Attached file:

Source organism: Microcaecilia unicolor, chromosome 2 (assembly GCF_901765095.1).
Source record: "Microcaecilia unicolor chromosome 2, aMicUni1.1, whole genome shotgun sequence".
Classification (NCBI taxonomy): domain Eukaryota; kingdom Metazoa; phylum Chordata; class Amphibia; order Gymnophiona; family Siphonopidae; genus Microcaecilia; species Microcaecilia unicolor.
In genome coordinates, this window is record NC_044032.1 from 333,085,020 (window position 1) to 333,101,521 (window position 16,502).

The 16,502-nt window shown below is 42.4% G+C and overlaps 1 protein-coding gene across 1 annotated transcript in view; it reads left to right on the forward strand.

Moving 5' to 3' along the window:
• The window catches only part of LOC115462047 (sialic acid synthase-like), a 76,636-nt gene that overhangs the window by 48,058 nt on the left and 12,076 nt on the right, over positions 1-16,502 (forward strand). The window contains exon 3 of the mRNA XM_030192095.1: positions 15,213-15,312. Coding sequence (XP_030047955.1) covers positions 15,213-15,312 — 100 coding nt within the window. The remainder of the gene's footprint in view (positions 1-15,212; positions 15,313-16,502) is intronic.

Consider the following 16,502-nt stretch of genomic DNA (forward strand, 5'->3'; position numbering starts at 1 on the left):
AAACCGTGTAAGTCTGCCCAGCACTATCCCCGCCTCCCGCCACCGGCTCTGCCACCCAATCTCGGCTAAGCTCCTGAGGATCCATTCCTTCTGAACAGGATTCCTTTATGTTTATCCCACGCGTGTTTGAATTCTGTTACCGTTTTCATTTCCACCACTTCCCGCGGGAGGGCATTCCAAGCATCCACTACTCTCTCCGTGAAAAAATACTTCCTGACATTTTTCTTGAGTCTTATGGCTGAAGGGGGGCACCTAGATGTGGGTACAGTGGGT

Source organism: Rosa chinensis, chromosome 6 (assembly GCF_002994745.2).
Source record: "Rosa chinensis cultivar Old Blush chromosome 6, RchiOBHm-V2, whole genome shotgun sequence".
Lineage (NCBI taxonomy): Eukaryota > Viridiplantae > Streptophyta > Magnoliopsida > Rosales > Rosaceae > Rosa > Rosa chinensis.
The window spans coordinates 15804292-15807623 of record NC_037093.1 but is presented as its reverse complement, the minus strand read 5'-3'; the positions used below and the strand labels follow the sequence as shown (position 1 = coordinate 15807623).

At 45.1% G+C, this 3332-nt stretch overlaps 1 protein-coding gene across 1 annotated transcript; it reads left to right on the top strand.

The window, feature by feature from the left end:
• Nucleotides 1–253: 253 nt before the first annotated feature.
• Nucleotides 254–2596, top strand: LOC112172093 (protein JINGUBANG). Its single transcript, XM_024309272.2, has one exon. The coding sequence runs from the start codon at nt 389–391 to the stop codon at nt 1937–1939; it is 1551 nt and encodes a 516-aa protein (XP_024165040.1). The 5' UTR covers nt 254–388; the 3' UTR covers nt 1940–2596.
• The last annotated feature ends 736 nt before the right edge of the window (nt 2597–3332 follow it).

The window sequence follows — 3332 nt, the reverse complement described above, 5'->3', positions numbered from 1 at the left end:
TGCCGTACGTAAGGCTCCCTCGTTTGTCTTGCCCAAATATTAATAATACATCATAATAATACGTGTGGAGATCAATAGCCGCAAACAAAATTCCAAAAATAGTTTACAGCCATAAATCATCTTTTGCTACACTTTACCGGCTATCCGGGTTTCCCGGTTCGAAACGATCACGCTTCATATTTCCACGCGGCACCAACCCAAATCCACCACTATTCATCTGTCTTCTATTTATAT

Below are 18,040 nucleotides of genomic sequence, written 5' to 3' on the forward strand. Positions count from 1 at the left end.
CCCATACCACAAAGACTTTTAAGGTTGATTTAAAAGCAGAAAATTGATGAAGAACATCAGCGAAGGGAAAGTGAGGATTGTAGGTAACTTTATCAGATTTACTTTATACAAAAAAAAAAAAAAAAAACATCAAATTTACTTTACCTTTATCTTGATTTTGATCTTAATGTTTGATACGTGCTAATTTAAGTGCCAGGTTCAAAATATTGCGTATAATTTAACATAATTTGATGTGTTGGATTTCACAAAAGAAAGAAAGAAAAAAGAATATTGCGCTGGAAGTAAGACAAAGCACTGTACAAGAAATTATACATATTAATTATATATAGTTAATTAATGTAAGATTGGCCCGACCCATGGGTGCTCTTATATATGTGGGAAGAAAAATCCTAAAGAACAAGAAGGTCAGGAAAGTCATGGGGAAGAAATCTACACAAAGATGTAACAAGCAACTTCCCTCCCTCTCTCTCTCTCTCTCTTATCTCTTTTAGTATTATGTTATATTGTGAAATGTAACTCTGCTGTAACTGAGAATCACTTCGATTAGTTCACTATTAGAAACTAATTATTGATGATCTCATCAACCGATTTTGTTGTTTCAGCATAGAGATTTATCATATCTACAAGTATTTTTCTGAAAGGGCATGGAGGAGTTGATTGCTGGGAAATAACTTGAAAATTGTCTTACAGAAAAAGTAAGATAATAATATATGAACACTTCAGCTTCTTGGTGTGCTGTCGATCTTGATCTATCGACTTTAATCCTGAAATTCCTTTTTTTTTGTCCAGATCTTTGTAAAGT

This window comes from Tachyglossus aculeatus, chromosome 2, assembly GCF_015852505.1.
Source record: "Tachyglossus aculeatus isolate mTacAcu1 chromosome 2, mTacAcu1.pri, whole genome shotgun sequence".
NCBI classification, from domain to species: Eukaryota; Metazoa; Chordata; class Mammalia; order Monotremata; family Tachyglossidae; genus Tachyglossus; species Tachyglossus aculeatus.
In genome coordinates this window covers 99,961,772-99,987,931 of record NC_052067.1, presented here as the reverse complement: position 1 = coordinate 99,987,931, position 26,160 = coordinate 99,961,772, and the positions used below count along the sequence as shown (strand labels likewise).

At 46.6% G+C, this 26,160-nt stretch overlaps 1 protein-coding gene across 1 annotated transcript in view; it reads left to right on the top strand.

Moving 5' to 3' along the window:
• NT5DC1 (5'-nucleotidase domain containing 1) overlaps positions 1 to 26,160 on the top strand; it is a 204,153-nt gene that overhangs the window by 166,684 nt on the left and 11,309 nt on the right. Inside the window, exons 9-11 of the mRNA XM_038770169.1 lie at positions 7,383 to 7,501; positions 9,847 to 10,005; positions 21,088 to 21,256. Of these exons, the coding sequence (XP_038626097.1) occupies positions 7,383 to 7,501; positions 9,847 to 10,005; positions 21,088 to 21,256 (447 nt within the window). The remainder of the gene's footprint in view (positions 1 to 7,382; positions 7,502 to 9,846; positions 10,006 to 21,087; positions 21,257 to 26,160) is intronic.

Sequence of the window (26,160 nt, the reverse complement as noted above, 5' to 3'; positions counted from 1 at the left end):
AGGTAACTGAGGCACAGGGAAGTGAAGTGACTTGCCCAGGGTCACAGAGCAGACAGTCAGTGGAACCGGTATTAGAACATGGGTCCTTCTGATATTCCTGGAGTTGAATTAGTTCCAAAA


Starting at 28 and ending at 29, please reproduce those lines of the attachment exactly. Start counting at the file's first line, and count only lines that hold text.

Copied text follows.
Moving 5' to 3' along the window:
• NT5DC1 (5'-nucleotidase domain containing 1) overlaps positions 1 to 26,160 on the top strand; it is a 204,153-nt gene that overhangs the window by 166,684 nt on the left and 11,309 nt on the right. Inside the window, exons 9-11 of the mRNA XM_038770169.1 lie at positions 7,383 to 7,501; positions 9,847 to 10,005; positions 21,088 to 21,256. Of these exons, the coding sequence (XP_038626097.1) occupies positions 7,383 to 7,501; positions 9,847 to 10,005; positions 21,088 to 21,256 (447 nt within the window). The remainder of the gene's footprint in view (positions 1 to 7,382; positions 7,502 to 9,846; positions 10,006 to 21,087; positions 21,257 to 26,160) is intronic.